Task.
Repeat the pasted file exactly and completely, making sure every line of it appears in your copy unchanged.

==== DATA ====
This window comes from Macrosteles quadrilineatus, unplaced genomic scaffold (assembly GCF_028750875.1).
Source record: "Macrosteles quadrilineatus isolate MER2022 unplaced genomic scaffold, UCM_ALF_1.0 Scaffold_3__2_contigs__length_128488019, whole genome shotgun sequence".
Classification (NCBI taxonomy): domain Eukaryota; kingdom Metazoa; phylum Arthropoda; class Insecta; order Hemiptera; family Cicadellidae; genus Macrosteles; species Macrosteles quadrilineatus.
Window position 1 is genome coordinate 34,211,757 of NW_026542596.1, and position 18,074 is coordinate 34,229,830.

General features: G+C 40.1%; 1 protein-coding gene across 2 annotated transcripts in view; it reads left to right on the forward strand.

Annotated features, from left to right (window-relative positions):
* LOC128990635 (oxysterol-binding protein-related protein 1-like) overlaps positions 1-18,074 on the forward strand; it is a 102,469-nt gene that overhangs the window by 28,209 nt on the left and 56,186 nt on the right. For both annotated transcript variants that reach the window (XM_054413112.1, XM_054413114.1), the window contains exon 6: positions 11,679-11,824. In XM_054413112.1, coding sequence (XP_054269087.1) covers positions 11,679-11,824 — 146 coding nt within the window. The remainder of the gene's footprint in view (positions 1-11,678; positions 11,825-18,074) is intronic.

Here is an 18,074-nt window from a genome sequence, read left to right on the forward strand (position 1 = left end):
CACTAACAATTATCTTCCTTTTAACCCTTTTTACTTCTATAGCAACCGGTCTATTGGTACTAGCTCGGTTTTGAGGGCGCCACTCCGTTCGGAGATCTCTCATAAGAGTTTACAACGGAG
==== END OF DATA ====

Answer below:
This window comes from Macrosteles quadrilineatus, unplaced genomic scaffold (assembly GCF_028750875.1).
Source record: "Macrosteles quadrilineatus isolate MER2022 unplaced genomic scaffold, UCM_ALF_1.0 Scaffold_3__2_contigs__length_128488019, whole genome shotgun sequence".
Classification (NCBI taxonomy): domain Eukaryota; kingdom Metazoa; phylum Arthropoda; class Insecta; order Hemiptera; family Cicadellidae; genus Macrosteles; species Macrosteles quadrilineatus.
Window position 1 is genome coordinate 34,211,757 of NW_026542596.1, and position 18,074 is coordinate 34,229,830.

General features: G+C 40.1%; 1 protein-coding gene across 2 annotated transcripts in view; it reads left to right on the forward strand.

Annotated features, from left to right (window-relative positions):
* LOC128990635 (oxysterol-binding protein-related protein 1-like) overlaps positions 1-18,074 on the forward strand; it is a 102,469-nt gene that overhangs the window by 28,209 nt on the left and 56,186 nt on the right. For both annotated transcript variants that reach the window (XM_054413112.1, XM_054413114.1), the window contains exon 6: positions 11,679-11,824. In XM_054413112.1, coding sequence (XP_054269087.1) covers positions 11,679-11,824 — 146 coding nt within the window. The remainder of the gene's footprint in view (positions 1-11,678; positions 11,825-18,074) is intronic.

Here is an 18,074-nt window from a genome sequence, read left to right on the forward strand (position 1 = left end):
CACTAACAATTATCTTCCTTTTAACCCTTTTTACTTCTATAGCAACCGGTCTATTGGTACTAGCTCGGTTTTGAGGGCGCCACTCCGTTCGGAGATCTCTCATAAGAGTTTACAACGGAG